Exploring economics: the secret life of t-shirts
Exploring economics: the secret life of t-shirts

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Exploring economics: the secret life of t-shirts

1.1.3 From inputs to goods sold in markets: stages of production

Activity 2 also shows that firms are not working in isolation; they are only part of the supply story. In the production of a loaf of bread there will be other firms involved. There will be a farmer growing the grain, a miller processing the wheat and transforming it into flour, a baker producing the bread and a retailer (or two) to sell the bread. Therefore, the supply of a final good to the customer will usually involve more than one stage of production and more than one firm.

Described image
Figure 2 Diagram showing the stages of producing bread.

This process of linking the stages of production required to produce a loaf of bread can be thought of as a chain. This relationship between the stages of production is known as the supply chain.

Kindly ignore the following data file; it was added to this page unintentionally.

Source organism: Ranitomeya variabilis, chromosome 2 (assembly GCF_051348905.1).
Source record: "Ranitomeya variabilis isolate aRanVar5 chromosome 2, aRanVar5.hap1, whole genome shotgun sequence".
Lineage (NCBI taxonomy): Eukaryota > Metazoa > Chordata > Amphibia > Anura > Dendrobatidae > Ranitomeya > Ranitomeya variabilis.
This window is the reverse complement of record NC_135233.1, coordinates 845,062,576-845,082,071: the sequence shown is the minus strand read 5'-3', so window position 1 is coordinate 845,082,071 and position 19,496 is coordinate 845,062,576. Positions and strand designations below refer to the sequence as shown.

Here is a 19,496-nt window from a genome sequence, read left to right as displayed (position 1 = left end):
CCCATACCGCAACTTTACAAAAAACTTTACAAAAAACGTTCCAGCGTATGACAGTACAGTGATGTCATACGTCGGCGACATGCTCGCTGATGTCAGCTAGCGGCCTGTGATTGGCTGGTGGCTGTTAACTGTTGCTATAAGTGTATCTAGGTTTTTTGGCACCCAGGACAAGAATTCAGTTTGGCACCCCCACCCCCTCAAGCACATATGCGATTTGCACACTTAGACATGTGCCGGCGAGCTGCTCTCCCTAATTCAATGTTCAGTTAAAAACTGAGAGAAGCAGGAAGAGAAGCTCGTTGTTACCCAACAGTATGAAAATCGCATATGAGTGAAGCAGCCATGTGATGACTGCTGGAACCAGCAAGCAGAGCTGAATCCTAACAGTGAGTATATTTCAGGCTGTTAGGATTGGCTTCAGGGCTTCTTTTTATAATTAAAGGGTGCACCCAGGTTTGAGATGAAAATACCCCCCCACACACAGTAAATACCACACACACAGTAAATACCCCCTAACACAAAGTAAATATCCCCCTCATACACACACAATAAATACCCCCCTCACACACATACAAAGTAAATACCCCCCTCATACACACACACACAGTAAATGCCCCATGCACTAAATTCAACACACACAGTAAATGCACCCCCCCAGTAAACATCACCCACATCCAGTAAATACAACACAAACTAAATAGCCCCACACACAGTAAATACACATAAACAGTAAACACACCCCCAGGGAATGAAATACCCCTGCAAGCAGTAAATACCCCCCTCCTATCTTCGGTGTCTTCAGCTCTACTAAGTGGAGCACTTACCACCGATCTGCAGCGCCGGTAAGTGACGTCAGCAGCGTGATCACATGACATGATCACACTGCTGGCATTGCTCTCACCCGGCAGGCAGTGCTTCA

The supply chain may involve many firms working at each stage, all producing and selling their goods on to the next stage of production. However, it may also be true that one firm is involved at more than one stage of the supply chain. A firm that mills wheat into flour may also bake the bread itself, or a dairy farmer may use the milk to produce other products such as butter or cheese. A farmer might choose to retail their own produce directly rather than using a retailer to sell their output to the customer. In these cases, where a firm operates at more than one stage of production, the firm can be said to be vertically integrated. Before you go into detail about what vertical integration is, you’ll first look at the supply chain of a t-shirt.

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